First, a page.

Healthy teeth tips from dental expert

Answering the questions that are on the tip of your tongue. KHP interviews Dr Saoirse O'Toole [pictured below], clinical lecturer in prosthodontics at the Faculty of Dentistry, Oral & Craniofacial Sciences, King’s College London, to learn more about improving oral hygiene.

What does a day in the life look like for a clinical lecturer in prosthodontics?

Dr Saoirse O'Toole jpegProsthodontics is the branch of dentistry focused on replacing and rebuilding missing teeth and missing tooth structure. My research is related to erosive wear of the teeth where acids and mechanical challenges such as tooth grinding and toothbrush abrasion wear down the teeth, shortening their dental life span. This affects up to a third of the population and is most common in those with gastric reflux, chronic vomiting, eating disorders, and bruxism. I am also interested in dental sleep medicine and 3D imaging in dentistry. 

What are some of the things people could do to improve the health of their teeth?

People underestimate the importance of flossing (interdental cleaning) and diet. Flossing or cleaning in between the teeth is necessary to keep the gums healthy. It is awful to see healthy teeth coming out because the gums aren't healthy enough to hold them in. A good trick that was told to me recently was to make it a habit to floss before you brush.

When you brush first it can feel like your teeth are clean which can tempt you to skip flossing, but if you floss before then it's very unlikely you’ll skip brushing afterwards. Try to floss every day but if you miss a day just make sure you get to it the next day. Research has shown that planning the time when you are going to do it in advance and putting a visible reminder up can help you develop the habit. 

When looking at the diet, look for sugars and acids. Frequency can be more important than what you are having. For example, if you are snacking on a punnet of grapes and eating one at a time over a long period, this is a lot worse for your teeth than if you eat twenty grapes in one go. It’s the same with sugar in tea and coffee - multiple intakes over the day will not allow the teeth to recover and will cause dental decay. Try and have any acids and sugar with meals.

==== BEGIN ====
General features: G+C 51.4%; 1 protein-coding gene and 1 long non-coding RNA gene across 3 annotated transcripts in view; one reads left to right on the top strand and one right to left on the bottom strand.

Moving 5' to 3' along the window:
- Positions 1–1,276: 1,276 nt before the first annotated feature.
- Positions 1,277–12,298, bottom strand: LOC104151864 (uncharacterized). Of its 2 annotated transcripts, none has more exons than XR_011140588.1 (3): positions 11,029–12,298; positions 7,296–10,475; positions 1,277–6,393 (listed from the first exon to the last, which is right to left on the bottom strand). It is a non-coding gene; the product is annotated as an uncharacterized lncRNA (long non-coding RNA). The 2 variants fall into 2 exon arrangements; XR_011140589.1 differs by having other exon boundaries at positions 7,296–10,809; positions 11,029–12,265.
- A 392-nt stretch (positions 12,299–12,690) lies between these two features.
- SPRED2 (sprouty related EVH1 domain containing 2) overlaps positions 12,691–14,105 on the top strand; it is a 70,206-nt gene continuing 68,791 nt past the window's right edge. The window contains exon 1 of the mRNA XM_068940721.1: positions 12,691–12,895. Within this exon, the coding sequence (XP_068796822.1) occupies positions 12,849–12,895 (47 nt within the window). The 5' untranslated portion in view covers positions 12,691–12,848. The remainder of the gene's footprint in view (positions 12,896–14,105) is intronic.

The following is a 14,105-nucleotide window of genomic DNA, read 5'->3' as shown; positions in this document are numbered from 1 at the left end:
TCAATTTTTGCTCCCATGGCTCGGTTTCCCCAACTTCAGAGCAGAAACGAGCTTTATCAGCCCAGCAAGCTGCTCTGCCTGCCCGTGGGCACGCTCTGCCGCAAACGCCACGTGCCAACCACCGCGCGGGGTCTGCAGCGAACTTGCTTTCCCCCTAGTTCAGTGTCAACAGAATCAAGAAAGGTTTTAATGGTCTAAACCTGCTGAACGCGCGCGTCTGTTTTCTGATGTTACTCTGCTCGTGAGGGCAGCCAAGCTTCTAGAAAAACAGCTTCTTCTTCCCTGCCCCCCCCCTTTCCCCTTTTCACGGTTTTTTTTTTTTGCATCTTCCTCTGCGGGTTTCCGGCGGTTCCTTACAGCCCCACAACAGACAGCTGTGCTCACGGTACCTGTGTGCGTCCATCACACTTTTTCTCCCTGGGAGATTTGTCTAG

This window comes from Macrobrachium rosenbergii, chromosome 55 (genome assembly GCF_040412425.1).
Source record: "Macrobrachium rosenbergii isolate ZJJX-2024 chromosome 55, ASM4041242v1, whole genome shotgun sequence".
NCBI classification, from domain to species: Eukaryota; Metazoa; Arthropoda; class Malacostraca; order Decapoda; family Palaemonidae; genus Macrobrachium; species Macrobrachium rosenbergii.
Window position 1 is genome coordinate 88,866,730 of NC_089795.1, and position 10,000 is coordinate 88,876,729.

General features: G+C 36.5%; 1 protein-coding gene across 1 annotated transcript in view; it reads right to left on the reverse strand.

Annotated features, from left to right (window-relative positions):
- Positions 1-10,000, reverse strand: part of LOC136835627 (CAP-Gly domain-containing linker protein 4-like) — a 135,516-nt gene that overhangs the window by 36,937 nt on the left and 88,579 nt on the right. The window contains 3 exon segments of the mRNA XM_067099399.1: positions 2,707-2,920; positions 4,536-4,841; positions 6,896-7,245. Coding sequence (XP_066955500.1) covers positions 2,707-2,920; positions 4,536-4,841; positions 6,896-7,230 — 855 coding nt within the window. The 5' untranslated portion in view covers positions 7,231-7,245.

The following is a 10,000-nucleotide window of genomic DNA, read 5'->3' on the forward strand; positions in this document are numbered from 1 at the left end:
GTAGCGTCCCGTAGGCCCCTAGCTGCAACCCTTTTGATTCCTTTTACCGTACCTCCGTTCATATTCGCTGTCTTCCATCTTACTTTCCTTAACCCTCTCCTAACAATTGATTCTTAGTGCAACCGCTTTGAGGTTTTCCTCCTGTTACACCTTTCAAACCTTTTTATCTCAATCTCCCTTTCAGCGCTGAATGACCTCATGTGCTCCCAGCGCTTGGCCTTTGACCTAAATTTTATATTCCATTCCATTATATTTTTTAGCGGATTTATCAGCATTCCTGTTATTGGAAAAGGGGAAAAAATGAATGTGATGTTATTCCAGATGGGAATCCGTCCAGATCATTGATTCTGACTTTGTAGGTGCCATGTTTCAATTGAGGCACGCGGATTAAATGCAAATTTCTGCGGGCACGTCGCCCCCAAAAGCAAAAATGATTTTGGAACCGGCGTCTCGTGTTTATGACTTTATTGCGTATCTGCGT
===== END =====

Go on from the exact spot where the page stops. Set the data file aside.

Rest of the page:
Try to avoid adding unnecessary acids to drinks. Fruit, fruit flavours (i.e. cordial) and hot lemon in water have become quite popular but these acidic drinks can cause severe dental sensitivity and in the long term can cause acid damage.

Our teeth are 98% mineral, so acidic drinks can wear away our teeth. One way around this is adding mint or cucumber to your water - it's a good way of adding flavour while avoiding the acidic consequences. Fruit is still a vital part of a healthy diet though, so from a dental point of view we can handle juices and flavourings, if it helps to get more fruit into people’s diets.

Avoid rinsing with water after you brush so the fluoride can stay on the teeth. When you rinse you remove the fluoride that helps remineralise all the dental structures. 

Is there anything people can do to get a naturally whiter smile?

Teeth discolour over time because of our diets. Tea, coffees, turmeric, red wine - all of these things stain our teeth over time and there is little we can do apart from reducing the frequency and maintaining good oral hygiene to reduce staining.

Regular cleans with a dental hygienist will remove the stains periodically. If you want whiter teeth in general, the safest way to do it is through a home whitening kit provided by your dentist. That will whiten the teeth with minimal damage provided it's not done long term. I don't recommend whitening toothpastes, particularly if you have a high acidity diet.